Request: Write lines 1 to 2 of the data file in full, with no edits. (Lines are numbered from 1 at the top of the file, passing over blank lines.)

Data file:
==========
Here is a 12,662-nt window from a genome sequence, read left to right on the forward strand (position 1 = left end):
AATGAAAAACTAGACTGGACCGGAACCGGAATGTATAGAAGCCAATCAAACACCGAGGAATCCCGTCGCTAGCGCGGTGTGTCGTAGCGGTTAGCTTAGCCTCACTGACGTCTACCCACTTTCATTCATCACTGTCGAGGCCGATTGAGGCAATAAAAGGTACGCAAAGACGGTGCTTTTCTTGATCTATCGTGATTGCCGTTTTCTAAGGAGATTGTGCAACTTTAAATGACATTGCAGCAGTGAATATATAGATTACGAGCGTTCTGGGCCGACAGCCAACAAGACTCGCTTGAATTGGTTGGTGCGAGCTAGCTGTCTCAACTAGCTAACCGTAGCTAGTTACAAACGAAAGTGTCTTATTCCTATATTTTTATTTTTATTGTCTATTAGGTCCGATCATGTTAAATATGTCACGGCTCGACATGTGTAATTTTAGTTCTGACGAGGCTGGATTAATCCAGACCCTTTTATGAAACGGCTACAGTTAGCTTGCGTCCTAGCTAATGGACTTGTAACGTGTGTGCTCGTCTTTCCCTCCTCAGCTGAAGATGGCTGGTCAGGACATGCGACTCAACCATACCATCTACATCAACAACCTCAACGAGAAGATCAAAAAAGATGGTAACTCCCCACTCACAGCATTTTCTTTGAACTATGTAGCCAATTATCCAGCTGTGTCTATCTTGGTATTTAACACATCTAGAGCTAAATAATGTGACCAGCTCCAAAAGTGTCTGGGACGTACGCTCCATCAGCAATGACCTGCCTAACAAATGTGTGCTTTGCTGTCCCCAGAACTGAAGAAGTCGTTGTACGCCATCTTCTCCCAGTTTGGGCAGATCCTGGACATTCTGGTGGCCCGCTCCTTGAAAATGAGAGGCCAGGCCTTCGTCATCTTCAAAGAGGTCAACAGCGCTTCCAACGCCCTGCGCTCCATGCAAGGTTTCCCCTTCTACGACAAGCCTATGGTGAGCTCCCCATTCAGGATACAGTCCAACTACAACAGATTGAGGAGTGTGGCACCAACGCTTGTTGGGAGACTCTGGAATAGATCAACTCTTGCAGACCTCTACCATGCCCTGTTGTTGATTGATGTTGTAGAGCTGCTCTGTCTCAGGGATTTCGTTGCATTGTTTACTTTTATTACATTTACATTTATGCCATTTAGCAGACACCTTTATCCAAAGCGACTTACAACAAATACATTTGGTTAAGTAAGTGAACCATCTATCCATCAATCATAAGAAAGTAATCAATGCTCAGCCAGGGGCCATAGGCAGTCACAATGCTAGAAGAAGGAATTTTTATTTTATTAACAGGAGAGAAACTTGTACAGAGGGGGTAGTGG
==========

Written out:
Here is a 12,662-nt window from a genome sequence, read left to right on the forward strand (position 1 = left end):
AATGAAAAACTAGACTGGACCGGAACCGGAATGTATAGAAGCCAATCAAACACCGAGGAATCCCGTCGCTAGCGCGGTGTGTCGTAGCGGTTAGCTTAGCCTCACTGACGTCTACCCACTTTCATTCATCACTGTCGAGGCCGATTGAGGCAATAAAAGGTACGCAAAGACGGTGCTTTTCTTGATCTATCGTGATTGCCGTTTTCTAAGGAGATTGTGCAACTTTAAATGACATTGCAGCAGTGAATATATAGATTACGAGCGTTCTGGGCCGACAGCCAACAAGACTCGCTTGAATTGGTTGGTGCGAGCTAGCTGTCTCAACTAGCTAACCGTAGCTAGTTACAAACGAAAGTGTCTTATTCCTATATTTTTATTTTTATTGTCTATTAGGTCCGATCATGTTAAATATGTCACGGCTCGACATGTGTAATTTTAGTTCTGACGAGGCTGGATTAATCCAGACCCTTTTATGAAACGGCTACAGTTAGCTTGCGTCCTAGCTAATGGACTTGTAACGTGTGTGCTCGTCTTTCCCTCCTCAGCTGAAGATGGCTGGTCAGGACATGCGACTCAACCATACCATCTACATCAACAACCTCAACGAGAAGATCAAAAAAGATGGTAACTCCCCACTCACAGCATTTTCTTTGAACTATGTAGCCAATTATCCAGCTGTGTCTATCTTGGTATTTAACACATCTAGAGCTAAATAATGTGACCAGCTCCAAAAGTGTCTGGGACGTACGCTCCATCAGCAATGACCTGCCTAACAAATGTGTGCTTTGCTGTCCCCAGAACTGAAGAAGTCGTTGTACGCCATCTTCTCCCAGTTTGGGCAGATCCTGGACATTCTGGTGGCCCGCTCCTTGAAAATGAGAGGCCAGGCCTTCGTCATCTTCAAAGAGGTCAACAGCGCTTCCAACGCCCTGCGCTCCATGCAAGGTTTCCCCTTCTACGACAAGCCTATGGTGAGCTCCCCATTCAGGATACAGTCCAACTACAACAGATTGAGGAGTGTGGCACCAACGCTTGTTGGGAGACTCTGGAATAGATCAACTCTTGCAGACCTCTACCATGCCCTGTTGTTGATTGATGTTGTAGAGCTGCTCTGTCTCAGGGATTTCGTTGCATTGTTTACTTTTATTACATTTACATTTATGCCATTTAGCAGACACCTTTATCCAAAGCGACTTACAACAAATACATTTGGTTAAGTAAGTGAACCATCTATCCATCAATCATAAGAAAGTAATCAATGCTCAGCCAGGGGCCATAGGCAGTCACAATGCTAGAAGAAGGAATTTTTATTTTATTAACAGGAGAGAAACTTGTACAGAGGGGGTAGTGG